Gulf of Mexico Oil Spill
Research papers on the Gulf of Mexico oil spill would first cover the events leading up to the explosion that destroyed the Deepwater Horizon oilrig and left the rig’s wellhead. Research papers examining the Gulf of Mexico oil spill would also investigate how much oil has spilled into the gulf, how much damage it has done to the environment as well as projected totals for the spill and the economic and environmental damage expected not only for the United States but also for other regions of the world. Finally, research papers on the Gulf of Mexico oil spill would investigate what steps are being taken to create technologies that would allow oil companies to quickly stop the flow of crude oil from a damaged wellhead.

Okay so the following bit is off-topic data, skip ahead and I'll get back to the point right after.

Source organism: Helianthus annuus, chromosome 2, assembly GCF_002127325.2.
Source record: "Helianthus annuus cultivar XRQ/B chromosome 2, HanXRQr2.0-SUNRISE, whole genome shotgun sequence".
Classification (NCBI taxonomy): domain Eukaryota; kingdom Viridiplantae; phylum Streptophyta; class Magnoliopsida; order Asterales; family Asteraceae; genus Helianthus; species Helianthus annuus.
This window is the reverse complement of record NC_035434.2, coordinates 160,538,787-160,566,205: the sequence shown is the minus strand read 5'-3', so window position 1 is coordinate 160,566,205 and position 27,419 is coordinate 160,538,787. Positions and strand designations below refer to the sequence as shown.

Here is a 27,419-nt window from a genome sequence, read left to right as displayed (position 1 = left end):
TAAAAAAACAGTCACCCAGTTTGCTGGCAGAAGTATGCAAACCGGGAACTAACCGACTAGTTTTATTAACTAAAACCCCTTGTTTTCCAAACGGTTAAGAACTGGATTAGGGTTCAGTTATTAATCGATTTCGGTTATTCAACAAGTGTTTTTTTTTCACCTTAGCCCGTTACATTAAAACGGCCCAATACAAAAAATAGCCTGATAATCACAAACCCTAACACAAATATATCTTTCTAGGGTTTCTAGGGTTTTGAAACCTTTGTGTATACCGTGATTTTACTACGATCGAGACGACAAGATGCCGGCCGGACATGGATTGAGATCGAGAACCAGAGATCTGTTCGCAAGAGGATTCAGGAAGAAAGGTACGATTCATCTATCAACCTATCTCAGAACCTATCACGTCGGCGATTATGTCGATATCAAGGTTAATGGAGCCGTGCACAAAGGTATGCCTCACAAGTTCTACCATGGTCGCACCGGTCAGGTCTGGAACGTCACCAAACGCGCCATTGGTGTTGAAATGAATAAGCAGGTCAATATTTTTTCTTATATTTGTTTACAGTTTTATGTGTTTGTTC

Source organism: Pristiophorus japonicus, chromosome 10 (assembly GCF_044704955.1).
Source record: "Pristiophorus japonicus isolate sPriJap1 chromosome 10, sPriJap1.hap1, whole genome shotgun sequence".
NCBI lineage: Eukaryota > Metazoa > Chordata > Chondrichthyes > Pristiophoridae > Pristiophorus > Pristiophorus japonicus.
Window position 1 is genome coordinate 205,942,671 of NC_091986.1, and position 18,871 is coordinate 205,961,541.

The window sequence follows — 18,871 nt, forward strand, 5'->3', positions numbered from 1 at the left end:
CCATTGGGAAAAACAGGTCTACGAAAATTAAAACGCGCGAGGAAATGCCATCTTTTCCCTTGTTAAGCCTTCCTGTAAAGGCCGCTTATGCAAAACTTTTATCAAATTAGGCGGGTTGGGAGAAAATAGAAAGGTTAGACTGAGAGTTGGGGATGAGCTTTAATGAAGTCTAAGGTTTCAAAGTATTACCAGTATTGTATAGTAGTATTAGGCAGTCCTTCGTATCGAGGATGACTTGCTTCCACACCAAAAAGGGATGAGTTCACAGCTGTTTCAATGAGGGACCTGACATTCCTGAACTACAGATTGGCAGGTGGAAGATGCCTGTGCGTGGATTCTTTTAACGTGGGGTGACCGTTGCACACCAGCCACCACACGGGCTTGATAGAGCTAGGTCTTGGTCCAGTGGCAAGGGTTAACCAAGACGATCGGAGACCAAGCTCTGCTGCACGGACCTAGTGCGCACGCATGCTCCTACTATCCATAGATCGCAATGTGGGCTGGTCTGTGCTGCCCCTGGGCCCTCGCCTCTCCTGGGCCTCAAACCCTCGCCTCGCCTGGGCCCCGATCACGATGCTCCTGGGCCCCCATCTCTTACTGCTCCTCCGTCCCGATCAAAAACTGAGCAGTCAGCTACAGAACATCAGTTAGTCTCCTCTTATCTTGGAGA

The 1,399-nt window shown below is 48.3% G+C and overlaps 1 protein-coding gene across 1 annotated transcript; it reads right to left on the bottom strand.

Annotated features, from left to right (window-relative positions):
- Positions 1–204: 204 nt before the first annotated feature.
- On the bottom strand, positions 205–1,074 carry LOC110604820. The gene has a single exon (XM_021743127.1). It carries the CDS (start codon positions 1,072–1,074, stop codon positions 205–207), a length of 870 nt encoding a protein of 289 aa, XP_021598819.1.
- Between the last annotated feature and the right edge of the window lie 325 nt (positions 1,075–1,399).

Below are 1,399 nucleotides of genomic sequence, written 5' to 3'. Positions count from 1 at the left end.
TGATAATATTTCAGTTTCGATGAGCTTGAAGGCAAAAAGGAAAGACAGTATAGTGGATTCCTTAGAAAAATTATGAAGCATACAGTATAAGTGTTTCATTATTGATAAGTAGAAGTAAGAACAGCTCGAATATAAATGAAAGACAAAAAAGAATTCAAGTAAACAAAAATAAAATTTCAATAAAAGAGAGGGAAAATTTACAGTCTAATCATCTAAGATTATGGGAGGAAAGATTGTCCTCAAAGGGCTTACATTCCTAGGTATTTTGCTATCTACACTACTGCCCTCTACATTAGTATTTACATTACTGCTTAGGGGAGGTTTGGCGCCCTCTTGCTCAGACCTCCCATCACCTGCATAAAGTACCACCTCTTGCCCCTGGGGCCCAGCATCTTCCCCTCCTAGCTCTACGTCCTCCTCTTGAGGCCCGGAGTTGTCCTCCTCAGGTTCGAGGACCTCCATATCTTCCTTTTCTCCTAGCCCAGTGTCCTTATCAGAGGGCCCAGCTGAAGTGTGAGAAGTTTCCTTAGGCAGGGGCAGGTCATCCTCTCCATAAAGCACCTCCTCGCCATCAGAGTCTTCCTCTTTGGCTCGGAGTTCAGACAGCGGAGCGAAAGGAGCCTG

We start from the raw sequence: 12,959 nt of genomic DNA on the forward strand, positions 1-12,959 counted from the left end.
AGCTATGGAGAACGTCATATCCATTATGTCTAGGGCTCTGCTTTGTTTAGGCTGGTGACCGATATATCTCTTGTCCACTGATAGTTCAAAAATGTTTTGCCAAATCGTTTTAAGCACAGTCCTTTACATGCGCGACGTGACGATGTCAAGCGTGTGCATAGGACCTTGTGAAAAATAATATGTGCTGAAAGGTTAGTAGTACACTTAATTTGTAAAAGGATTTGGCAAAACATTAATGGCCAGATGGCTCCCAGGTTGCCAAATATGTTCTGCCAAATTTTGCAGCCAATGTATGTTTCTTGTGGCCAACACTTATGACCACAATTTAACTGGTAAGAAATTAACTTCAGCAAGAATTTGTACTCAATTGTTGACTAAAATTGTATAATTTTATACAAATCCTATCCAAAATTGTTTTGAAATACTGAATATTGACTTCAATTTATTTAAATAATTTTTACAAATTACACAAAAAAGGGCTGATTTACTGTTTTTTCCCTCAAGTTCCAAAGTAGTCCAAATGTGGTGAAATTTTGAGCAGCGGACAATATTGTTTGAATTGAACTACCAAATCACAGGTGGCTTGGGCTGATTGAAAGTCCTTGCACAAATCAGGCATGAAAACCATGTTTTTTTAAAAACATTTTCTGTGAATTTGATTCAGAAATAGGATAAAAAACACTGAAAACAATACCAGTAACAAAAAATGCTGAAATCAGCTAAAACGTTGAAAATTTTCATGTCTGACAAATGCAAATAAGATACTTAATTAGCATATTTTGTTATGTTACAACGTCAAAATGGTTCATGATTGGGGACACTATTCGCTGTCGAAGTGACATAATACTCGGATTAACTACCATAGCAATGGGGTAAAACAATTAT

The explosion that led to the Gulf of Mexico oil spill was preceded days earlier by reports of well control issues. Although preliminary reports following the explosion suggested that no leak was evident, the Coast Guard ultimately established that the rig’s wellhead had been damaged and creating a serious spill. In less than two months, the spill had already affected devastating results for marine life and wildlife, fisheries and tourism along coastal waters. Experts from various industries and around the globe were convened to discuss strategies for not only stopping the current oil spill but also for developing the technologies necessary to mitigate, if not prevent, future spills.